By Maureen Lafrenière
Last year’s federal budget commitment of $300 million to vaccinate girls and women against human papillomavirus (HPV) received a mixed reaction from consumers, health professionals and the media.
Although preceded by Health Canada approval in 2006 and a positive recommendation from the National Advisory Committee on Immunization, the March 2007 budget announcement took many by surprise, since the Canadian Immunization Committee, vested with the responsibility to determine that vaccines are effective and cost-efficient, had neither completed its study of potential benefits nor issued recommendations on public funding for the vaccine.(1)
Acclaim for Gardasil®, a ground-breaking product with potential to prevent some cancers and the only HPV vaccine approved for use in Canada, has been mitigated by questions about long-term safety, efficacy, cost and need. Fuelling uncertainties are reports of a comprehensive advertising and lobbying campaign by manufacturer Merck & Co., Inc.(2) – characterized by many as aggressive – with the goal of mandatory school-based vaccination programs.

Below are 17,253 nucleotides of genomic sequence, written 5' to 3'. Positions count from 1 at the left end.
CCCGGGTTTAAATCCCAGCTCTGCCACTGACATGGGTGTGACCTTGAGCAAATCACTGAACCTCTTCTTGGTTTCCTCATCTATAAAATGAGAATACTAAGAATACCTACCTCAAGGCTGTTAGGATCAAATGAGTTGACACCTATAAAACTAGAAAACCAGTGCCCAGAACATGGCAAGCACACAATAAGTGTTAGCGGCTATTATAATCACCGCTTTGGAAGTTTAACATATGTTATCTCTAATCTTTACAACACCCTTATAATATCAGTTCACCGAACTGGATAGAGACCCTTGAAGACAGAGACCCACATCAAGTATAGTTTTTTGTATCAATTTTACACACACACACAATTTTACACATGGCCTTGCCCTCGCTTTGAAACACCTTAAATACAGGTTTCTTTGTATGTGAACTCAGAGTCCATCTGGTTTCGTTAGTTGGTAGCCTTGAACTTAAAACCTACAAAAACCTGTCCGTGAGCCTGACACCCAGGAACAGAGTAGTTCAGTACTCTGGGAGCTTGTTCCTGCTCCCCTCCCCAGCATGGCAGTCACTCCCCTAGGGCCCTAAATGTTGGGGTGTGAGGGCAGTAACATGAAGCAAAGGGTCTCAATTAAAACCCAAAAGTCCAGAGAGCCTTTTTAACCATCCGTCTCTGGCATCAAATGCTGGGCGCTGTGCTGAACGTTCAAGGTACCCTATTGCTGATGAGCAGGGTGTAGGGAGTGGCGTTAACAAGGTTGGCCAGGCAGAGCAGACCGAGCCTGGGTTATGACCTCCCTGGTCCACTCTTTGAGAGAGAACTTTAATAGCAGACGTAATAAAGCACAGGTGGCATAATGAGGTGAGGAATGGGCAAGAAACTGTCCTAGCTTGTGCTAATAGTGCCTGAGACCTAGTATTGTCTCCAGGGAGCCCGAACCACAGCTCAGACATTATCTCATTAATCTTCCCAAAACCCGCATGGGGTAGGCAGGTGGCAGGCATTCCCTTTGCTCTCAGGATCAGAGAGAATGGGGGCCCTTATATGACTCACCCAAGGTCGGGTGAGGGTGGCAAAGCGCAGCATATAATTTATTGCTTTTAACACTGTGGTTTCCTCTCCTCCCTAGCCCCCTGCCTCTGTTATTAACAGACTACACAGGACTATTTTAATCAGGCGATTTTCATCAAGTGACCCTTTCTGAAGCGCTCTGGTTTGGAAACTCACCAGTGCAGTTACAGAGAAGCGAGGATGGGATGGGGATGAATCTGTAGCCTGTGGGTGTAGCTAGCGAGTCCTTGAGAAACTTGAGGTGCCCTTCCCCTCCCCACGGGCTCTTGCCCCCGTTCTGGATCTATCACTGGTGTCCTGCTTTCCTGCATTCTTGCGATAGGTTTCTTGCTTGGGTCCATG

How did Gardasil, a vaccination program costing $404 for a three-dose treatment, succeed in attracting so much attention and so many public health dollars so rapidly? According to the Globe & Mail, “… aside from polio [vaccine in the 50s], no vaccine has gone from regulatory approval to mass use in government-funded programs with such dizzying speed.”(3) (Varivax®, the chicken pox vaccine, also from Merck, cost $75 per shot, and received public funding six years after Health Canada approval.(4)
With the help of PR giant Edelman, Merck’s awareness and advertising campaign in the U.S. started well before the vaccine’s 2006 approval by the Food & Drug Administration.
Using celebrities and not-for-profit organizations, the 2005 “Make the Connection” campaign, focusing on the HPV virus/cervical cancer link, used the internet, television, print and orchestrated public events to reach an estimated 563 million people.(5) This was followed by “Make the Commitment” which challenged women to sign an online pledge to “talk with my healthcare professional […] about ways that I can prevent cervical cancer, including getting regular cervical cancer screenings.”